Approximately 200 turtles were found dead in the Wildlife Refuge of Playa Ostional, a nesting site for Olive Ridley turtles in the northwestern province of Guanacaste, and neighboring beaches last week, according to Rodrigo Morera, a biologist for the Integral Development Association of Ostional.
The turtles were apparently caught in fishing nets approximately 250 meters from the coast, which were pinned down to the ocean bottom and held up by buoys at the surface,Morera explained.
Trapped in the nets, the Olive Ridleys appeared to have suffocated on their way to shore, where their lifeless carcasses floated up and were found in heaps starting Aug. 22. Morera said the nets are no longer there, most likely because of media attention surrounding the turtles’ deaths.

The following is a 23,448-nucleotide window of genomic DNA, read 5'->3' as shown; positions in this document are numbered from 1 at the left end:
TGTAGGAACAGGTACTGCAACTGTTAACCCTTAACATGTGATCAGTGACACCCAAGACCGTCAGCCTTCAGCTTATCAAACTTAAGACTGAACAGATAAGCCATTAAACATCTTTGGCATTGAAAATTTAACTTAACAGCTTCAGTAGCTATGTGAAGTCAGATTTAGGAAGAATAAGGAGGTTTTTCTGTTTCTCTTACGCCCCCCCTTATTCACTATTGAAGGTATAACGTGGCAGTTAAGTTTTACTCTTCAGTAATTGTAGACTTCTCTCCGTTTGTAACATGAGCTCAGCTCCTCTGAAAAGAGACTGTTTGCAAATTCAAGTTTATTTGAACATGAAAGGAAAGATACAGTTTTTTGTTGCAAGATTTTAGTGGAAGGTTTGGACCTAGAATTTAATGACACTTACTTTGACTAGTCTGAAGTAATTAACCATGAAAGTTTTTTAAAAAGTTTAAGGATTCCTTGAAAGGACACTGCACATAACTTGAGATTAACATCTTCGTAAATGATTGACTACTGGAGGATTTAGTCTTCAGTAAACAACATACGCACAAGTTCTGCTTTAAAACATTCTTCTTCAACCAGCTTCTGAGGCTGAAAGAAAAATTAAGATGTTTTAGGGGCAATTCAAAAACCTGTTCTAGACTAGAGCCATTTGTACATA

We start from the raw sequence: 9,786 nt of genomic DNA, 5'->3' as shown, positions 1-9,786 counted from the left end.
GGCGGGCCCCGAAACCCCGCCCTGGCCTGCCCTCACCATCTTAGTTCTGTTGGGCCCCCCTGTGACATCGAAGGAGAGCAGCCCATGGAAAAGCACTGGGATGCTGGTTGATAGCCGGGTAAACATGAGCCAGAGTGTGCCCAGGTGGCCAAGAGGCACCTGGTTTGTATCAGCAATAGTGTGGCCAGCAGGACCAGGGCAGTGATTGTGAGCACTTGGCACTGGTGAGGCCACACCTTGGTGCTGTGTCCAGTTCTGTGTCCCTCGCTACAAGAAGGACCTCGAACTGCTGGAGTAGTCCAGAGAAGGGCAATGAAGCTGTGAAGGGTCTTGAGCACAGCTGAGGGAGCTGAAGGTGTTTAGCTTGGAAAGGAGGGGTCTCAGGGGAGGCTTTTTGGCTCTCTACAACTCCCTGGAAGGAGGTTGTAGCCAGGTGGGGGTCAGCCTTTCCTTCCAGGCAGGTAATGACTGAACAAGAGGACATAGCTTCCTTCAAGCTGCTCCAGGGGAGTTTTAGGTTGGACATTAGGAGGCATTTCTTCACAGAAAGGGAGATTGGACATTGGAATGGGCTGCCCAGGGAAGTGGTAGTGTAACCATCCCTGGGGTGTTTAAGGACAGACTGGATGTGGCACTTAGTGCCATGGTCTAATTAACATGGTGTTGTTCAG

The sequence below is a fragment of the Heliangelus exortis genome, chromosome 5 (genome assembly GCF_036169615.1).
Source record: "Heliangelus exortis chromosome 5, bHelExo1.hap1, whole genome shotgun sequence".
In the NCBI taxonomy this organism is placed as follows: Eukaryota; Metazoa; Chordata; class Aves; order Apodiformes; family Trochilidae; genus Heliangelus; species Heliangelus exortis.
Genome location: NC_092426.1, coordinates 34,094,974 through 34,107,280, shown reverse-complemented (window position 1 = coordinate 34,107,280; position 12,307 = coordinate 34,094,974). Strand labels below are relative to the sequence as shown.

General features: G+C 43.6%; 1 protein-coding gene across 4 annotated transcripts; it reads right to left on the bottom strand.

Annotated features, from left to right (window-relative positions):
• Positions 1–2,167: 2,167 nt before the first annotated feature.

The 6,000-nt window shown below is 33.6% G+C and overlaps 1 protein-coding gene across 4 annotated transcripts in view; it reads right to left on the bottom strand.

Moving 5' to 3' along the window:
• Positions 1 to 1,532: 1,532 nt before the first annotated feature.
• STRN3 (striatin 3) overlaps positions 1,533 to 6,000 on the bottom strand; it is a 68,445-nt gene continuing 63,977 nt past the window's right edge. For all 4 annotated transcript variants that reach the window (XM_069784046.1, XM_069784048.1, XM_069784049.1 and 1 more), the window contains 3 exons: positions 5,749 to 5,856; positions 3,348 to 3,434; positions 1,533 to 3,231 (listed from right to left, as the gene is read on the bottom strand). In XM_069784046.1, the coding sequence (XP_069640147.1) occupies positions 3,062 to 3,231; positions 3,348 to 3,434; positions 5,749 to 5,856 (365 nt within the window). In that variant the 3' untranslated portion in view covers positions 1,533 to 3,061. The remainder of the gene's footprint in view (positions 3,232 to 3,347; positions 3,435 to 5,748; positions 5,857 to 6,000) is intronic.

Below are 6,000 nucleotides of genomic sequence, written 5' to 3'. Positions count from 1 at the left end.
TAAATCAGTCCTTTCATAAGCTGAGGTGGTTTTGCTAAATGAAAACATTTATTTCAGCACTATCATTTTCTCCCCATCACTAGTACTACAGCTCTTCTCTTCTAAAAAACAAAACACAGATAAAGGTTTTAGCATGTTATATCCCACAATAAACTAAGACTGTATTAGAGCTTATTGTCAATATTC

Morera said the five million turtles that arrive at Ostional each year are constantly exposed to the threat of these nets, and it is not unusual to find 10 or 20 carcasses at the beach inside the refuge at any one time.
Apart from using these nets, fishermen in the area also perform pelagic long-lining – which uses lines with hundreds of hooks on which turtles often get caught – and bottom trawling, two practices that often result in the incidental capture of turtles, according to Morera.
This month, the environmental organization MarViva, the Ministry of Environment and Energy (MINAE) and the Coast Guard will begin a joint patrol of the Ostional area to prevent the incidental capture of turtles, according to MarViva spokeswoman Michelle Soto.